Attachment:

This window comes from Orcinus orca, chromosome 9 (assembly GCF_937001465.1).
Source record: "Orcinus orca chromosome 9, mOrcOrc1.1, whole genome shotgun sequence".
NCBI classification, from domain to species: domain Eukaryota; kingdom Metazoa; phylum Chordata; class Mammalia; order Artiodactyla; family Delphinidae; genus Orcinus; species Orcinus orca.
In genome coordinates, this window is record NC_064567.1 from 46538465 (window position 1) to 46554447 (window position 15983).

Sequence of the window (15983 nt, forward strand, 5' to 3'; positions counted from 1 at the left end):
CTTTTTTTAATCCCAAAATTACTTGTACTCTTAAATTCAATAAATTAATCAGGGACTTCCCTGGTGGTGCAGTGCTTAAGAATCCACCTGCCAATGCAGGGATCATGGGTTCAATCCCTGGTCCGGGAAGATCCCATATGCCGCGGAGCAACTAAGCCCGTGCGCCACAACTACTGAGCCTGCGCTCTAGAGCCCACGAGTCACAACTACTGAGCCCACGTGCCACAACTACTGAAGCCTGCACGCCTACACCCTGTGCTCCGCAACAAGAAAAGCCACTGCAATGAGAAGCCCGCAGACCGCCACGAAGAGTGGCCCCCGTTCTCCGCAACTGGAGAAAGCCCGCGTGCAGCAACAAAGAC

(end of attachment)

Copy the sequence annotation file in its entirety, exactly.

This window comes from Orcinus orca, chromosome 9 (assembly GCF_937001465.1).
Source record: "Orcinus orca chromosome 9, mOrcOrc1.1, whole genome shotgun sequence".
NCBI classification, from domain to species: domain Eukaryota; kingdom Metazoa; phylum Chordata; class Mammalia; order Artiodactyla; family Delphinidae; genus Orcinus; species Orcinus orca.
In genome coordinates, this window is record NC_064567.1 from 46538465 (window position 1) to 46554447 (window position 15983).

Sequence of the window (15983 nt, forward strand, 5' to 3'; positions counted from 1 at the left end):
CTTTTTTTAATCCCAAAATTACTTGTACTCTTAAATTCAATAAATTAATCAGGGACTTCCCTGGTGGTGCAGTGCTTAAGAATCCACCTGCCAATGCAGGGATCATGGGTTCAATCCCTGGTCCGGGAAGATCCCATATGCCGCGGAGCAACTAAGCCCGTGCGCCACAACTACTGAGCCTGCGCTCTAGAGCCCACGAGTCACAACTACTGAGCCCACGTGCCACAACTACTGAAGCCTGCACGCCTACACCCTGTGCTCCGCAACAAGAAAAGCCACTGCAATGAGAAGCCCGCAGACCGCCACGAAGAGTGGCCCCCGTTCTCCGCAACTGGAGAAAGCCCGCGTGCAGCAACAAAGAC